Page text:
A life without purpose is not worth living

And other principles of the Kwanzaa holiday explained during celebration

The African Canadian Heritage Association held its annual Kwanzaa Showcase on Dec. 7. Above, performers recite "The African Pledge". The first two lines are "We are an African People!! We will remember the humanity, glory and suffering of our ancestors." 

the world would be a better place if more people lived life with nia.

The African Canadian Heritage Association (ACHA) held its annual Kwanzaa showcase at the Warden Woods Community Centre on Dec. 7 to celebrate and demonstrate the seven principles of the holiday.

This year’s central theme is nia, meaning purpose.

“[Nia] is one of the seven principles — it is a reflection of not losing sight of maximizing our lives to be the best African children and producing the best possible way to make the world a better place,” said Michael Charles, vice-president of ACHA.

Tichaon Tapambwa // Scarborough Observer

Eric and Emily Wickham start the event by performing the “libation”. The ritual requires the pouring of a liquid (water) as an offering to the memory of those who have died.

Kwanzaa is a week long festive celebration, from Dec. 26 to Jan. 1, giving those of African descent a holiday that celebrates their traditions and cultural heritage. Maulana Karenga, an African American leader, began the holiday in 1966.

There are seven principles honored each day of the week. Umoja (unity), Kujichagulia (self determination), Ujima (collective work and responsibility), Ujamaa (cooperation), Kuumba (creativity), Imani (faith), and lastly Nia.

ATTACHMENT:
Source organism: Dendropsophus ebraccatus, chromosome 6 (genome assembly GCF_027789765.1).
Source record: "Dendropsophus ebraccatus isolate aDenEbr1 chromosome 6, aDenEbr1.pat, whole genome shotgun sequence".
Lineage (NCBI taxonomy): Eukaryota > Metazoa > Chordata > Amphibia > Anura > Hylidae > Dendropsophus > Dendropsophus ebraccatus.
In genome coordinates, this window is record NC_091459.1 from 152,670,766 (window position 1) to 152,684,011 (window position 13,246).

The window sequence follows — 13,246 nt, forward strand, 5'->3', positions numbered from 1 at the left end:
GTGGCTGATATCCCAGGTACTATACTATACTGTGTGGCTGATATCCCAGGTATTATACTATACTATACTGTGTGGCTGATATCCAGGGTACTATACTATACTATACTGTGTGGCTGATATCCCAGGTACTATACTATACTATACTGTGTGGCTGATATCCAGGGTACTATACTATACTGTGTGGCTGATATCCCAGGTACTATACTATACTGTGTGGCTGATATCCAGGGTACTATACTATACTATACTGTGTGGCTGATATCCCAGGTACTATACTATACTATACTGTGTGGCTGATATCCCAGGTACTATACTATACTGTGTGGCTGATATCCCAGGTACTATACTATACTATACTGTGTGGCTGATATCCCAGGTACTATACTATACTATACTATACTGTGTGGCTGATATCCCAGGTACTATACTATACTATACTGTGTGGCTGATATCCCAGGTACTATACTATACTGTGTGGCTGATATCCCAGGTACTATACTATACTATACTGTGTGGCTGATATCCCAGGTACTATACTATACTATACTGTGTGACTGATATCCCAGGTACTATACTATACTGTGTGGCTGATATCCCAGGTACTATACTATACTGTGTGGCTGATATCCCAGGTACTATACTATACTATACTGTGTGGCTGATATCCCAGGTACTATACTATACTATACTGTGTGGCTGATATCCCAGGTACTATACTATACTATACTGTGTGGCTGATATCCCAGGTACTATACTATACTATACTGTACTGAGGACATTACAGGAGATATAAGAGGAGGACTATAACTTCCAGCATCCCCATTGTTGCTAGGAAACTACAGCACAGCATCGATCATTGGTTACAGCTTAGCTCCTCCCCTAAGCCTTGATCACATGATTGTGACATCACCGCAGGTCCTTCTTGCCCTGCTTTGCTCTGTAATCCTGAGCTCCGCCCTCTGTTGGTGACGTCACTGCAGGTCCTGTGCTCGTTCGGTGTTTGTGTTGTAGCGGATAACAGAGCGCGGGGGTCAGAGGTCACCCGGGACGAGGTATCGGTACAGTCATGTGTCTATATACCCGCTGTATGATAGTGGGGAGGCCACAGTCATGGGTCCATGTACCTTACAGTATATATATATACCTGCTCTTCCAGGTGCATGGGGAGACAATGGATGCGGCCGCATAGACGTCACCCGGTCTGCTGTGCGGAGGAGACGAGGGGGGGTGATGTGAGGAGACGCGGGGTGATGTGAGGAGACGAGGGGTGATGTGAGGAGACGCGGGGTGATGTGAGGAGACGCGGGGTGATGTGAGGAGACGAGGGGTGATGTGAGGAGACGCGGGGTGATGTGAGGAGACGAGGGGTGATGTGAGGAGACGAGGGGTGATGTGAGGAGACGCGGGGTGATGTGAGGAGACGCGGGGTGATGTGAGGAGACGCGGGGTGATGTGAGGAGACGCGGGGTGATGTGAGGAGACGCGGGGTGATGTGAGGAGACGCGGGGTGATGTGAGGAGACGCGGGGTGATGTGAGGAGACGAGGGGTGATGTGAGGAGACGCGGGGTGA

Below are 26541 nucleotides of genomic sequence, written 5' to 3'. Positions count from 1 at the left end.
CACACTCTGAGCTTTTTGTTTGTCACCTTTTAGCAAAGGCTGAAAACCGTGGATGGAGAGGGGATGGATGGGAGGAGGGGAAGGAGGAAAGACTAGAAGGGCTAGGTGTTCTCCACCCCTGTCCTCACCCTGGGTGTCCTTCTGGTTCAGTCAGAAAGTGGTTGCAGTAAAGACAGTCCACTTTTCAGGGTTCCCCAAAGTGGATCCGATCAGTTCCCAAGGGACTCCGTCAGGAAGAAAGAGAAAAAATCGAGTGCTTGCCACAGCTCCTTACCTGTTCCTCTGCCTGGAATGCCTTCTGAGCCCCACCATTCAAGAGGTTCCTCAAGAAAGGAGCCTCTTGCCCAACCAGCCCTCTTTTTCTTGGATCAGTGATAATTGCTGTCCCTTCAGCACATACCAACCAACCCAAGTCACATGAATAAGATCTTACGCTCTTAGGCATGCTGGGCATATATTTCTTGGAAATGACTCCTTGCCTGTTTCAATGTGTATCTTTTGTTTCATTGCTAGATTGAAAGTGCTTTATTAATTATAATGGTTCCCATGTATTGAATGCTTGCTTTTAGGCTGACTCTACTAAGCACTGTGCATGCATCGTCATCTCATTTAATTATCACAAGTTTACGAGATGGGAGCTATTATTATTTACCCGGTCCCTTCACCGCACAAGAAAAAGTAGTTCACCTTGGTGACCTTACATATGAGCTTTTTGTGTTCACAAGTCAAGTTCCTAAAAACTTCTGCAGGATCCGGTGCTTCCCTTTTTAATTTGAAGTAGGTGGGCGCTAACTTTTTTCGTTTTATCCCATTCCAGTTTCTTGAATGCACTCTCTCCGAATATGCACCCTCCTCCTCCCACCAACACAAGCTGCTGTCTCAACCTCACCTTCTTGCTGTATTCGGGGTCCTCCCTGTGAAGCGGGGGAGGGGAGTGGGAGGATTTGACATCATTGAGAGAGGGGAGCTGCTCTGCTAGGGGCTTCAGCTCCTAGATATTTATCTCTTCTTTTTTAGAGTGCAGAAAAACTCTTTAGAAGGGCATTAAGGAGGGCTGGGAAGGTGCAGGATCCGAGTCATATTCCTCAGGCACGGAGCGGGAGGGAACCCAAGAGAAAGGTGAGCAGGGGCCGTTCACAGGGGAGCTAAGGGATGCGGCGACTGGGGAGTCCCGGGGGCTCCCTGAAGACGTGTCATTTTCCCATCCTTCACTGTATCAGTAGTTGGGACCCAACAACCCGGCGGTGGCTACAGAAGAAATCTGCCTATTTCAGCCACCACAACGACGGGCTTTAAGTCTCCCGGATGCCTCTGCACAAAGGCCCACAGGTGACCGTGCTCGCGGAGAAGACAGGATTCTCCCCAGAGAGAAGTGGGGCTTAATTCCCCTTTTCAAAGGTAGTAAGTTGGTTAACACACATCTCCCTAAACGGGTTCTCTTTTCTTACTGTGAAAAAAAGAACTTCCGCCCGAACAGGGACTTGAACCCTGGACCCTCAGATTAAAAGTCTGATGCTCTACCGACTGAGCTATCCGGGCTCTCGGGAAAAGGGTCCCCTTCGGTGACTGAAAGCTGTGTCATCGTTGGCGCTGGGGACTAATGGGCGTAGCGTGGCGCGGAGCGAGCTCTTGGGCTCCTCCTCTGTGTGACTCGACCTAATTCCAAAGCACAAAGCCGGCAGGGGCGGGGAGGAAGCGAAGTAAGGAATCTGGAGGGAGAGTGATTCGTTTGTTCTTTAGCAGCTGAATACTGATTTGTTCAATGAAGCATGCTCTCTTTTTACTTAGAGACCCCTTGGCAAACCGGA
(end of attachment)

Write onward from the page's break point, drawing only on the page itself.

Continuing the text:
Besides honouring one’s culture, celebrants also remember the struggles of their ancestors.

“It’s important that we don’t lose our heritage and it’s also important that we don’t lose our culture. Its imperative that we uphold the values that make us who we are and honor those that came before us,” Charles said.

Tichaon Tapambwa // Scarborough Observer

The ACHA held a moment of silence for Nelson Mandela and the work he has done for the world. “We honour the struggles of our elders and ancestors and also show the appreciation they have done,” Charles said.

This is apparent with the recent passing of peace advocate, Nelson Mandela. The event held a moment of silence in his memory.

“The community appreciates the work he has done on the behalf of African people. The effects of the contributions he has done is not only felt in Africa but also around the world,” Charles said. “Kwanzaa helps us honuor his legacy and celebrates others that stood beside him.”

Mandela was remembered for having lived a life with purpose: fighting apartheid in South Africa.

But even in Toronto examples can be found of individuals trying to live a meaningful life.

Zakiya Tafari is the outreach specialist for the organization, Young and Potential Fathers (YPF), which encourages positive role models for young fathers.

“We deal with a lot of young men in our space that don’t know what their purpose in life is and unfortunately for some, it’s not until they are much older that they start to understand and embrace it,” he said. “Sometimes they think about how much more that could have been done earlier. ”

Tafari elaborates on his own purpose.

“My biggest purpose is to be an example to others. African culture was always apart of me and because of that it was weird to be afrocentric but one of my missions is to show that you can still be up to date with pop culture but still represent who you are,“ he said.

The organization is having a Kwanzaa Celebration on Dec. 20 at the Ujima House, 1901 Weston Rd. The event is held in conjunction with the Redemption Re-integration Services.

About this article

By: Tichaon Tapambwa
Posted: Dec 16 2013 11:28 pm
Filed under: Arts & Life